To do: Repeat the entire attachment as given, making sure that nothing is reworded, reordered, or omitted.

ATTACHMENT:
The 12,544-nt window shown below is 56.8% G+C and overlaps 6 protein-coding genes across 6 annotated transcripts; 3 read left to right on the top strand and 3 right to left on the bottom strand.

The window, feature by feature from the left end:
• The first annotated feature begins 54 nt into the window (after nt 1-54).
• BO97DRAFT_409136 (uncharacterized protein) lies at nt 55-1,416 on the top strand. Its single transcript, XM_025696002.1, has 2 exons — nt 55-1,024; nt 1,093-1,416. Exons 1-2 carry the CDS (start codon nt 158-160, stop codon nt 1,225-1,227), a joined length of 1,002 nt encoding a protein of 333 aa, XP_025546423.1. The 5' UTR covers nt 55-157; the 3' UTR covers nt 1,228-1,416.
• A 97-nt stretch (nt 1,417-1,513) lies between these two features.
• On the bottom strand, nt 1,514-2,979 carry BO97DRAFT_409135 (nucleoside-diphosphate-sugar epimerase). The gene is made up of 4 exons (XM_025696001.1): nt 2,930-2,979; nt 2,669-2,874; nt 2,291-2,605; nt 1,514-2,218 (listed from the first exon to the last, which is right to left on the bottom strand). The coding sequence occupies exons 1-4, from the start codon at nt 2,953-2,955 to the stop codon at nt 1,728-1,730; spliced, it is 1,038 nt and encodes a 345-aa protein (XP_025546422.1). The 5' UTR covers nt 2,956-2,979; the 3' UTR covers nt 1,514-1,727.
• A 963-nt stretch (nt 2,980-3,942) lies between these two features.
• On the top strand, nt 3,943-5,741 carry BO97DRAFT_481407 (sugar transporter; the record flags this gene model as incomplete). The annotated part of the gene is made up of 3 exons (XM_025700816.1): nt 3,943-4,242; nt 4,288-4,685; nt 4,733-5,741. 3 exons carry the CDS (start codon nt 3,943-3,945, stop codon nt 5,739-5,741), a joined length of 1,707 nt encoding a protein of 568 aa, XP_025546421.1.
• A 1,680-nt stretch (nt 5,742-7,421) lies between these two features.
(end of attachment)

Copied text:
The 12,544-nt window shown below is 56.8% G+C and overlaps 6 protein-coding genes across 6 annotated transcripts; 3 read left to right on the top strand and 3 right to left on the bottom strand.

The window, feature by feature from the left end:
• The first annotated feature begins 54 nt into the window (after nt 1-54).
• BO97DRAFT_409136 (uncharacterized protein) lies at nt 55-1,416 on the top strand. Its single transcript, XM_025696002.1, has 2 exons — nt 55-1,024; nt 1,093-1,416. Exons 1-2 carry the CDS (start codon nt 158-160, stop codon nt 1,225-1,227), a joined length of 1,002 nt encoding a protein of 333 aa, XP_025546423.1. The 5' UTR covers nt 55-157; the 3' UTR covers nt 1,228-1,416.
• A 97-nt stretch (nt 1,417-1,513) lies between these two features.
• On the bottom strand, nt 1,514-2,979 carry BO97DRAFT_409135 (nucleoside-diphosphate-sugar epimerase). The gene is made up of 4 exons (XM_025696001.1): nt 2,930-2,979; nt 2,669-2,874; nt 2,291-2,605; nt 1,514-2,218 (listed from the first exon to the last, which is right to left on the bottom strand). The coding sequence occupies exons 1-4, from the start codon at nt 2,953-2,955 to the stop codon at nt 1,728-1,730; spliced, it is 1,038 nt and encodes a 345-aa protein (XP_025546422.1). The 5' UTR covers nt 2,956-2,979; the 3' UTR covers nt 1,514-1,727.
• A 963-nt stretch (nt 2,980-3,942) lies between these two features.
• On the top strand, nt 3,943-5,741 carry BO97DRAFT_481407 (sugar transporter; the record flags this gene model as incomplete). The annotated part of the gene is made up of 3 exons (XM_025700816.1): nt 3,943-4,242; nt 4,288-4,685; nt 4,733-5,741. 3 exons carry the CDS (start codon nt 3,943-3,945, stop codon nt 5,739-5,741), a joined length of 1,707 nt encoding a protein of 568 aa, XP_025546421.1.
• A 1,680-nt stretch (nt 5,742-7,421) lies between these two features.